When junior Mandy Byrd came to the University of Mary Washington, she got involved with the James Farmer Multicultural Center (JFMC) and the University’s new NAACP chapter. These organizations helped open her eyes to a wide range of social justice issues, she said, and “just how powerful this kind of work can be.”
Her goal is to devote the rest of college – and beyond – to educating people about injustice and encouraging conversations that result in “positive and lasting change.”
She’ll do both this Saturday, Oct. 10, when JFMC hosts its Social Justice and Leadership Summit on Zoom. Dozens of Mary Washington students will join high school and community college students from the Fredericksburg area, as well as UMW faculty members and guest speakers, engaging in a virtual dialogue about pressing issues currently impacting our country and planet. Held annually since 2018 – usually in person – the summit gives students, according to the website, “the chance to build coalitions across cultural barriers, strengthen advocacy and promote a more equitable culture and climate at UMW and in American society.”
On Saturday, after a greeting by President Troy Paino and Vice President of Student Affairs Juliette Landphair, freelance investigative reporter Greg Palast and UMW’s Disability Resources Director Jessica Machado will deliver keynote addresses.
Palast, a journalist and bestselling author with decades of experience reporting on voter suppression, will talk about the role young people can play in the upcoming election, including serving as poll workers. As UMW observes Disability Awareness Month in October – and marks the 30th anniversary of the Americans with Disabilities Act this year – Machado will share challenges experienced by the community she serves. Her office provides resources, accommodations and access to 12 percent of the UMW student population.
Mary Washington professors Danny Tweedy, Melissa Martinez, Christine Henry and Eric Bonds will lead breakout sessions with smaller groups throughout the day, focusing on systemic racism, the plight of undocumented immigrants, housing injustice, the climate crisis and more. These topics are also covered in JFMC’s Social Justice Teach-In series, being held virtually throughout the fall.
“These issues aren’t just happening around our country but right here in the Fredericksburg area,” said JFMC Assistant Director Chris Williams, who has organized several regional events centered on racial justice, including a town hall following the Florida death of 17-year-old Trayvon Martin. Hired in 2017, Williams was tasked with putting together the Social Justice and Leadership Summit at UMW. “We try to provide a space where our students can learn about these topics and become change agents, both inside and outside the University.”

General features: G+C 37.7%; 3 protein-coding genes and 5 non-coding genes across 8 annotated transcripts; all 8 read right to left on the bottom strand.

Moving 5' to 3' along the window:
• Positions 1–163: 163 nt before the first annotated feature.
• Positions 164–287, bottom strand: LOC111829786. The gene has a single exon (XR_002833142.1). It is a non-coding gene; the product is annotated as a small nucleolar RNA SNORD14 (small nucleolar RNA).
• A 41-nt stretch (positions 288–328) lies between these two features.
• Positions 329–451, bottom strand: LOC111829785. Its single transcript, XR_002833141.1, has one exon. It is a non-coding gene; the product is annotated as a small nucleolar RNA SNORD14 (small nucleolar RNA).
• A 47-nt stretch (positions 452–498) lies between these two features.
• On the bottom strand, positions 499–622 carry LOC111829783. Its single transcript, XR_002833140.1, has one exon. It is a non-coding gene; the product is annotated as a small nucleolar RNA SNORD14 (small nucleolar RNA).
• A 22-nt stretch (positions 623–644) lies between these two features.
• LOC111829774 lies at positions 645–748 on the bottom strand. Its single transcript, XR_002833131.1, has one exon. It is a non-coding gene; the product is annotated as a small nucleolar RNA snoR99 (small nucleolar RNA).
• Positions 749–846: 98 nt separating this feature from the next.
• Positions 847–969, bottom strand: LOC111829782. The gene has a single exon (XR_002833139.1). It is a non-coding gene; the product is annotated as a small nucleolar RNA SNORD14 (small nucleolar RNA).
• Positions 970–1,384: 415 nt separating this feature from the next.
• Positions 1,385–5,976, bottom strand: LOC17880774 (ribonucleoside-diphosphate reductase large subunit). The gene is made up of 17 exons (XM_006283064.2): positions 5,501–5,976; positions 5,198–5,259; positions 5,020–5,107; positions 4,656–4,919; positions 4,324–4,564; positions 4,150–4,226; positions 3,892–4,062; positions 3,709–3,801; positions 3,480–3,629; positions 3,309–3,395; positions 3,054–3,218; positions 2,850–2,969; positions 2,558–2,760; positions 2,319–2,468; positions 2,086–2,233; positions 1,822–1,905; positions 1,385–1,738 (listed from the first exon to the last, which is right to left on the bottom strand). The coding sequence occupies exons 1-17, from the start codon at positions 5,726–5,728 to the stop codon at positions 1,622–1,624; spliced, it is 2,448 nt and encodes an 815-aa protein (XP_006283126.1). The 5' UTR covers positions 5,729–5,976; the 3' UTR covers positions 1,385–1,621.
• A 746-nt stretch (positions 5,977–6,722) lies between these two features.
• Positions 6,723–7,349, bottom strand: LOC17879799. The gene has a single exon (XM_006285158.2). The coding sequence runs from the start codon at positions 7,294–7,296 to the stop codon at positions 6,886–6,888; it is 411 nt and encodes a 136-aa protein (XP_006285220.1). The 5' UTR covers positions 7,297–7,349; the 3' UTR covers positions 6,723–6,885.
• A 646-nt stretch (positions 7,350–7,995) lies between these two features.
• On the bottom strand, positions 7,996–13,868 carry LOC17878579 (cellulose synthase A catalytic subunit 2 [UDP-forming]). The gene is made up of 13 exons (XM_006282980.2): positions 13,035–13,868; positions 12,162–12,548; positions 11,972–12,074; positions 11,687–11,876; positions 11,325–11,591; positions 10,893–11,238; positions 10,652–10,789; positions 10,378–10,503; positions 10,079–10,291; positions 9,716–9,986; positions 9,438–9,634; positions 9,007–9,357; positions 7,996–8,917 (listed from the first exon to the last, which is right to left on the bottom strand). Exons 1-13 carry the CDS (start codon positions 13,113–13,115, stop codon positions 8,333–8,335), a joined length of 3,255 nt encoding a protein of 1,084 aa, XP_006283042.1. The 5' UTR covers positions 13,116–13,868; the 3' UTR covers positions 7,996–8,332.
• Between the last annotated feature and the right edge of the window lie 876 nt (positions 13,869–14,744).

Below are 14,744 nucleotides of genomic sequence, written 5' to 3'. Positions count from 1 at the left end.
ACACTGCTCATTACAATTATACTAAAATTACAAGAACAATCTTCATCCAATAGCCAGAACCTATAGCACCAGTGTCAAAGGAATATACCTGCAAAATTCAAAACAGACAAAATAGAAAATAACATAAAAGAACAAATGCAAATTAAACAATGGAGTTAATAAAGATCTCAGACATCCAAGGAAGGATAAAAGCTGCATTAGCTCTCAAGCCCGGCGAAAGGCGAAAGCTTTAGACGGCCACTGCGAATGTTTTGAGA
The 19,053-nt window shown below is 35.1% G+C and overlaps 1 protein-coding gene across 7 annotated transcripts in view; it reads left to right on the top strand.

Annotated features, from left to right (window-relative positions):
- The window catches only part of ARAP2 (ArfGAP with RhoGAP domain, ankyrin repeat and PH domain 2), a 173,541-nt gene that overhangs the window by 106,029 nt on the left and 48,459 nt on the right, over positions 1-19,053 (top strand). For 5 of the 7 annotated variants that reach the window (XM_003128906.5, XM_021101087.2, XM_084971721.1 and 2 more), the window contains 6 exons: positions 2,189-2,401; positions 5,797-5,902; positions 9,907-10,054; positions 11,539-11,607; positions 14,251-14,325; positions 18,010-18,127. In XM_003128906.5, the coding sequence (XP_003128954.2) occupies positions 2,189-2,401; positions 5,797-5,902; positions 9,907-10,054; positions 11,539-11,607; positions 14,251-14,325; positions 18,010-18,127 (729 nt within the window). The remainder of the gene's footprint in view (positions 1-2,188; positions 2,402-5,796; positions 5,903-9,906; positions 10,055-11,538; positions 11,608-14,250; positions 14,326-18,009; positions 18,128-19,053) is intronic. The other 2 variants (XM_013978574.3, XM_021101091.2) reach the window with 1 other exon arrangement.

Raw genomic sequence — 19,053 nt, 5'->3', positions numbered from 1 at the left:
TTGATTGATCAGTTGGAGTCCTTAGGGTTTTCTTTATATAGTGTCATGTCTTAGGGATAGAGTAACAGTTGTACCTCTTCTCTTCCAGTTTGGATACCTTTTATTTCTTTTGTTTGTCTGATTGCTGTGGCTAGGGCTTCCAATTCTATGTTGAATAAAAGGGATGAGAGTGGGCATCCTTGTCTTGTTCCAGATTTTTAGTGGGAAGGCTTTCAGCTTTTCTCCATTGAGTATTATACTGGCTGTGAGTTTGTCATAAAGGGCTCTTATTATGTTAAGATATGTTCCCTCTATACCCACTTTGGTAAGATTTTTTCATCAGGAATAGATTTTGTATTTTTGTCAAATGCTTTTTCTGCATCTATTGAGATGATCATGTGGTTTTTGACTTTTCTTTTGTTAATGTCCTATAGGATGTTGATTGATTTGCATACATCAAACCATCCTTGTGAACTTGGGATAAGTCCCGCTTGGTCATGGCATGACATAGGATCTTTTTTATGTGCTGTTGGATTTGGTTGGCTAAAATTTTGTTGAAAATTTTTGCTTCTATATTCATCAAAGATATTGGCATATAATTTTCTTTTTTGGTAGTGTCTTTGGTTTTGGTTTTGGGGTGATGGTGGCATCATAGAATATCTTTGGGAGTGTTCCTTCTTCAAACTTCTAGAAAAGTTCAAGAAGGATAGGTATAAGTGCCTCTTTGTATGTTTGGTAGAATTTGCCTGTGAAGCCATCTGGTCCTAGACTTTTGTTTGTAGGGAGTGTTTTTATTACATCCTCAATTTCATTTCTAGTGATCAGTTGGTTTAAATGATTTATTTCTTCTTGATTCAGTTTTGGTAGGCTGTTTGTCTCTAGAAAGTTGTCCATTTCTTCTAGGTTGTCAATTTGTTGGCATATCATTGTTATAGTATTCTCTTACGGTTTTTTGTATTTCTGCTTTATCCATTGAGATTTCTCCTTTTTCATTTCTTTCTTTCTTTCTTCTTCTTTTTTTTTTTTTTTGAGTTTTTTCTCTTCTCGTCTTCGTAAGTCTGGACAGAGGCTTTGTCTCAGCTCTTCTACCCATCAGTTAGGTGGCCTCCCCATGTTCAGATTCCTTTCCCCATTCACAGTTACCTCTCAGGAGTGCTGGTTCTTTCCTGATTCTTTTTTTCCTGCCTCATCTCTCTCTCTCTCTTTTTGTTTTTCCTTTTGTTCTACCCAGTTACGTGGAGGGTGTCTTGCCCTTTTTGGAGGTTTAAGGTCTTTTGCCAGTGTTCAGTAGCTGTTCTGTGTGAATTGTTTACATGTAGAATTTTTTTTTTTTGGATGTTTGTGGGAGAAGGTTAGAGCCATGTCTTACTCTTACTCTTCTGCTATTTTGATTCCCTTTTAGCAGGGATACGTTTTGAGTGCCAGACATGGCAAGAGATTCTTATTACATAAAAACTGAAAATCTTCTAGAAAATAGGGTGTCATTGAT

When the COVID-19 pandemic sidelined this year’s event, originally planned for March, JFMC pivoted, organizing a shorter, virtual version in June after the killings of George Floyd and other unarmed Black people at the hands of the police and white vigilantes. With the support of Vice President for Equity and Access Sabrina Johnson and JFMC Director Marion Sanford, Williams and the student subcommittee moved forward, deciding to host the full summit this fall and selecting the theme “No Justice Without Action.”
“It encompasses everything we want to instill in our students,” said Byrd, a subcommittee member. “Without justice, we’ll have to keep on protesting until we get it.”
A business and communication and digital studies major, she designed the summit website, as well as T-shirts, buttons, stickers and posters to distribute to attendees and promote the event across campus. Though students didn’t meet in person for the summer summit, Byrd said, “its impact was real and meaningful, even through a screen,” and she expects this one will feel the same way.
Mary Washington students also will be joined by peers from Germanna Community College, James Monroe High School and the James Farmer Scholars program, many of whom will vote for the first time in the coming weeks. Opening the door to others outside UMW expands JFMC’s reach and helps lead more people to activism, said senior Rachel Benoudiz, a subcommittee member and political science major.
“I was taught that being a part of the social justice movement is an obligation,” said Benoudiz, who feels compelled by her Jewish faith to address antisemitism and racism. She hopes to further educate herself at the summit, while also helping others better understand these issues.
“It’s so important to include our neighboring communities,” she said, “so we can further the conversation and encourage them to action.”
The deadline for UMW students to register is Thursday, Oct. 8 at midnight. Please click here to register for the Social Justice and Leadership Summit.
View a video from the 2019 summit.